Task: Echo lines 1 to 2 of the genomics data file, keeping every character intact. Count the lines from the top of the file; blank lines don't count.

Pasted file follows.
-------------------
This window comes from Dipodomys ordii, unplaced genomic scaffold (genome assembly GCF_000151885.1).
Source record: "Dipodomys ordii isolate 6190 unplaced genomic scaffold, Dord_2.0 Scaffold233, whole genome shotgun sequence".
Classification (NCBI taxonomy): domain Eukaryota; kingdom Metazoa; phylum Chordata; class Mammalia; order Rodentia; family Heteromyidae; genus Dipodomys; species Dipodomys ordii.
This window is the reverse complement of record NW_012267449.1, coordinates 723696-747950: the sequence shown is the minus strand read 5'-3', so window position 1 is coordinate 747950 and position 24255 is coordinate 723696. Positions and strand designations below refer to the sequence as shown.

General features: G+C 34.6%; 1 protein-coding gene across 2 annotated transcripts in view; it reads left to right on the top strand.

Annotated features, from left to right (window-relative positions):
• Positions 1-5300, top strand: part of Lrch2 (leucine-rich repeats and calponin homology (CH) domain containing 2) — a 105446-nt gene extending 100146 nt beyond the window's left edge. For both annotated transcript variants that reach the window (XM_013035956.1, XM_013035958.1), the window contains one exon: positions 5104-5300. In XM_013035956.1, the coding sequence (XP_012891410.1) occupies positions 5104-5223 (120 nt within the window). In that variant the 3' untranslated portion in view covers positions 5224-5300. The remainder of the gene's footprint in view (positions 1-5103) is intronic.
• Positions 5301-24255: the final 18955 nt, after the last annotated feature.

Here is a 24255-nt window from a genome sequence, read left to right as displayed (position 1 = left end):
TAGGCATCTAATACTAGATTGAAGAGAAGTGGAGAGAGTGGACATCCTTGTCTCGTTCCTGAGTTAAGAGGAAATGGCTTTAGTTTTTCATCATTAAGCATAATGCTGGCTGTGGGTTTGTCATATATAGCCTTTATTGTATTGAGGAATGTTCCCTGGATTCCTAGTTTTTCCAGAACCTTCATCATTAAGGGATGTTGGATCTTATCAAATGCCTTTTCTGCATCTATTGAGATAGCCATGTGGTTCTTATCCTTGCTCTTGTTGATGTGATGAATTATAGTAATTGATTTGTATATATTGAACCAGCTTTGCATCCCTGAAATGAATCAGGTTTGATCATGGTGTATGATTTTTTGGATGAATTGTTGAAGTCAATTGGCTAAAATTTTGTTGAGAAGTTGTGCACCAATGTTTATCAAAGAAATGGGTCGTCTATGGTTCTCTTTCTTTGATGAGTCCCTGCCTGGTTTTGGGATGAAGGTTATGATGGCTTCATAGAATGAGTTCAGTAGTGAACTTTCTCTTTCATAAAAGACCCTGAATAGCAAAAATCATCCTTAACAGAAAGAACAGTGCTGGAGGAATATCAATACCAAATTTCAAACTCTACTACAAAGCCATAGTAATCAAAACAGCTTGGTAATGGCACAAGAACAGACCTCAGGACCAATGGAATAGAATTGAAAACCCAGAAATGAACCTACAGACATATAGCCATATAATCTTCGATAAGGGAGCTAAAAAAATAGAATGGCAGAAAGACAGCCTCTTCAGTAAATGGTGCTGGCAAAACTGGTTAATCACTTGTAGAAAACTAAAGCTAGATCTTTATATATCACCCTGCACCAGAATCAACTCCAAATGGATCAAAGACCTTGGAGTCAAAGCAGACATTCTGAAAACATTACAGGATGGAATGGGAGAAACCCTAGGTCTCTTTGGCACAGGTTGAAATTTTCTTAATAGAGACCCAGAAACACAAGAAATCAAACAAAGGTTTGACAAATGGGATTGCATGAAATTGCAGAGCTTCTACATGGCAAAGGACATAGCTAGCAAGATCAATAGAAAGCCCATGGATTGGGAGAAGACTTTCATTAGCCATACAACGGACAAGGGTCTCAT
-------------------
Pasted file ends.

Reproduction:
This window comes from Dipodomys ordii, unplaced genomic scaffold (genome assembly GCF_000151885.1).
Source record: "Dipodomys ordii isolate 6190 unplaced genomic scaffold, Dord_2.0 Scaffold233, whole genome shotgun sequence".